Reduce Carbs

Keeping carbs low is the most important factor in getting your body into ketosis.

You can experiment with the number of carbs, but I wouldn’t go any higher than 100 g per day. Generally, carbs are kept around 50 g a day, with some people going as low as 20 g. To put that in perspective, one banana has about 25 g of carbs.

Increase Fat

Eating more healthy fats can boost ketone levels and help you get into ketosis. Many people that try the ketogenic diet are worried about increasing their fat intake. Fat becomes your main source of energy on the diet, so you have to eat a lot of it. It’s a big change at first, but you’ll quickly learn about healthy, high-fat options to eat.

Coconut oil is particularly helpful on the ketogenic diet. It contains fats called medium-chain triglycerides (MCTs). Unlike other fats, MCTs are rapidly absorbed and taken to the liver where they can be converted into quick energy or ketones.

Keep Protein Moderate

Protein is really important. On a ketogenic diet, you eat a moderate amount (around 20% of your macros).

Too much protein can kick you out of ketosis by raising insulin. And if you eat too little, you could cause muscle loss and increase your appetite. Make sure you get enough by hitting your daily macro target.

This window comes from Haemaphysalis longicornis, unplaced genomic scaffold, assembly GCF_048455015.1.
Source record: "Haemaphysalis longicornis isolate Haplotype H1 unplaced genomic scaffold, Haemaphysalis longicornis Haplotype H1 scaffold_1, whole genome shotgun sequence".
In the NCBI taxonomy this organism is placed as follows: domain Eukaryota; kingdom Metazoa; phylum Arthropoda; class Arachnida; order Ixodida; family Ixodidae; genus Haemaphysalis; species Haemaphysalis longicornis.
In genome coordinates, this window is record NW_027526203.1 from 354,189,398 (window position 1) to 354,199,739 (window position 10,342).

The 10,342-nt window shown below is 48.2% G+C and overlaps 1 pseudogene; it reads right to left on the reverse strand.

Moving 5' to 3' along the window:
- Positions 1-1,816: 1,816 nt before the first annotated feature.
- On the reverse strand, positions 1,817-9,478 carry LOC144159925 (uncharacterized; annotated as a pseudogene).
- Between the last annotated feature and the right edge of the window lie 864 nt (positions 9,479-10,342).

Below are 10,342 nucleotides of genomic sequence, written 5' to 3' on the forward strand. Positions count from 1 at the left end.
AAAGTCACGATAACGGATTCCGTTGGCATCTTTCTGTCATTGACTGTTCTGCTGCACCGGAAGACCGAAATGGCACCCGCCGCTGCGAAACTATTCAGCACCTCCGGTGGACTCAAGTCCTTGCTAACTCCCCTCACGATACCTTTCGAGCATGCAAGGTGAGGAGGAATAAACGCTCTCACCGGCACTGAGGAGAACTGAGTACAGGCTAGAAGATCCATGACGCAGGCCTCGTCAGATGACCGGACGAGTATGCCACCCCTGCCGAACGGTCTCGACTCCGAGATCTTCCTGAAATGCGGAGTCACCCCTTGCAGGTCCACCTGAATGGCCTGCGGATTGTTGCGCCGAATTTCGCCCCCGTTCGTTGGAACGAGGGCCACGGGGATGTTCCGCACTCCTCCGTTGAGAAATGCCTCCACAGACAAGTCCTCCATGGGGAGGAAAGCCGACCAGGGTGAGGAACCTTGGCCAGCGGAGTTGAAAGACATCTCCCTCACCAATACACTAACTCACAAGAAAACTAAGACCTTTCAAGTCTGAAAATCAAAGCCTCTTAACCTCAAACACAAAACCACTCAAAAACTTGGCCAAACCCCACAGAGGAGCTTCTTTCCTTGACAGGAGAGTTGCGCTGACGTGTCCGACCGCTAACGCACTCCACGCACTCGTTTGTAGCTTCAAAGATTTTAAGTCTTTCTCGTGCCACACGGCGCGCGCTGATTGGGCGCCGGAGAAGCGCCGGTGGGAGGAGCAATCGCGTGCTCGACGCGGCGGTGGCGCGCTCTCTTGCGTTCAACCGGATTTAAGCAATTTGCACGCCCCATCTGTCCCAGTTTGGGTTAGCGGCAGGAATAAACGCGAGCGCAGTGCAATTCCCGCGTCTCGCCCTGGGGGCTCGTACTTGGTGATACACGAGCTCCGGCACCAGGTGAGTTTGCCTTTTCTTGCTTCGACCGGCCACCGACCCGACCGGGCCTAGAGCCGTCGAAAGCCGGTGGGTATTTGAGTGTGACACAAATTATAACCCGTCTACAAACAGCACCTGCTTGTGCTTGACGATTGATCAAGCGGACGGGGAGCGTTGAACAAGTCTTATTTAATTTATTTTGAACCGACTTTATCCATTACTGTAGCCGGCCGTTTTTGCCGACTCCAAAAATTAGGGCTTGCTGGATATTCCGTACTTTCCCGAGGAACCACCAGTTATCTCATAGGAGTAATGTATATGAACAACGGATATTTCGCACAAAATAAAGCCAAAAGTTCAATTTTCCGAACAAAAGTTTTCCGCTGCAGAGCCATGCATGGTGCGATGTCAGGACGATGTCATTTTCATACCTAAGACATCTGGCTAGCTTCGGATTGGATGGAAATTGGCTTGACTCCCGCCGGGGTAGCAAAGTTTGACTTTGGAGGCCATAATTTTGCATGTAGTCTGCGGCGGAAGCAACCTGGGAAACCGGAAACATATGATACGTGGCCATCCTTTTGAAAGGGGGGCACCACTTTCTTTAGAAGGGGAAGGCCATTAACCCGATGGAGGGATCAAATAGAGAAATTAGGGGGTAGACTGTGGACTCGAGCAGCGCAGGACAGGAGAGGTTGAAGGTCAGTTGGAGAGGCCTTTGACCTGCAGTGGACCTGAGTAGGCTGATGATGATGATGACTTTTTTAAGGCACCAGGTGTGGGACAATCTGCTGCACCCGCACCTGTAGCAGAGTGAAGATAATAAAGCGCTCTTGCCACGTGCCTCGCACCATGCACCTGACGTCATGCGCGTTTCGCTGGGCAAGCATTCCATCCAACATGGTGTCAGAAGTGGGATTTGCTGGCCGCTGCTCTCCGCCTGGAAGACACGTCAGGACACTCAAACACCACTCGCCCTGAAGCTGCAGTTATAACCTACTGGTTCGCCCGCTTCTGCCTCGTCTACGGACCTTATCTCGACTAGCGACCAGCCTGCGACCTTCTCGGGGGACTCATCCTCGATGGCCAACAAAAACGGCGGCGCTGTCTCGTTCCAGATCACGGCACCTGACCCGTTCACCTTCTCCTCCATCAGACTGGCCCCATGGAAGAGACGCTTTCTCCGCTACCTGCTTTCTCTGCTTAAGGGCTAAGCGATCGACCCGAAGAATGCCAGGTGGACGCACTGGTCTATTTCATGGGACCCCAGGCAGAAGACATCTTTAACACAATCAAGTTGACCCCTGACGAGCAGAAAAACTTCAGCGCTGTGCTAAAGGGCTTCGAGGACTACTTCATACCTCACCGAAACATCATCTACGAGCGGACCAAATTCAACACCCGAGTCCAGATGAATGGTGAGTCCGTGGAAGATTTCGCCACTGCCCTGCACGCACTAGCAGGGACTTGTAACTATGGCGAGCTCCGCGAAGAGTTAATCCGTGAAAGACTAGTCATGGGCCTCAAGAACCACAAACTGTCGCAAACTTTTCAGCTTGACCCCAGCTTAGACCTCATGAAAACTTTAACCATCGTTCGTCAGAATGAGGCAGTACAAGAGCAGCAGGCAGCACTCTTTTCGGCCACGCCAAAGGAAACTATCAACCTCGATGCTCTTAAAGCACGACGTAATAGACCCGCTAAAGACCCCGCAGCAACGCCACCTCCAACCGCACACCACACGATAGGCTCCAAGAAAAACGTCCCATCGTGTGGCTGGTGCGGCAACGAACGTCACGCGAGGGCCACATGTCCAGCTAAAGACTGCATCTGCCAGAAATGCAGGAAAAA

Foods to Eat on the Ketogenic Diet


Any low-carb vegetables are good. Leafy Greens (e.g., spinach, kale, lettuce, etc.) and above ground vegetables like broccoli and cauliflower are low in carbs.


You can eat a wide range of lean and fattier protein sources. Some examples include:

  • Beef
  • Pork
  • Poultry
  • Veal
  • Lamb
  • Turkey
  • Fish
  • Shellfish
  • Whole eggs
  • Bacon and sausage with no added sugar or fillers
  • Nut butters


Fats will take center stage in your diet, so you’ll need to add in lots of different sources. Here are some ideas:

  • Butter/ghee
  • Mayonnaise
  • Coconut butter
  • Fatty fish
  • Animal fat (non-hydrogenated)
  • Lard
  • Tallow
  • Avocados
  • Egg yolks
  • Macadamia/Brazil nuts
  • Avocado oil
  • Macadamia oil
  • MCT oil
  • Cocoa butter
  • Olive oil
  • Coconut oil
  Image source:  Diet Doctor

Image source: Diet Doctor

Foods to Avoid on the Ketogenic Diet


Obviously, carbs are the macro that will be reduced the most. That means avoiding all sugars as well as healthy carb sources. Examples of carbs to avoid are:

  • Grains
  • Beans
  • Legumes
  • Most fruit
  • Starchy vegetables (e.g., potatoes, yams, carrots, corn, and beets)
  • Sugars (e.g., honey, agave, maple syrup, raw sugar, high-fructose corn syrup, and cane sugar)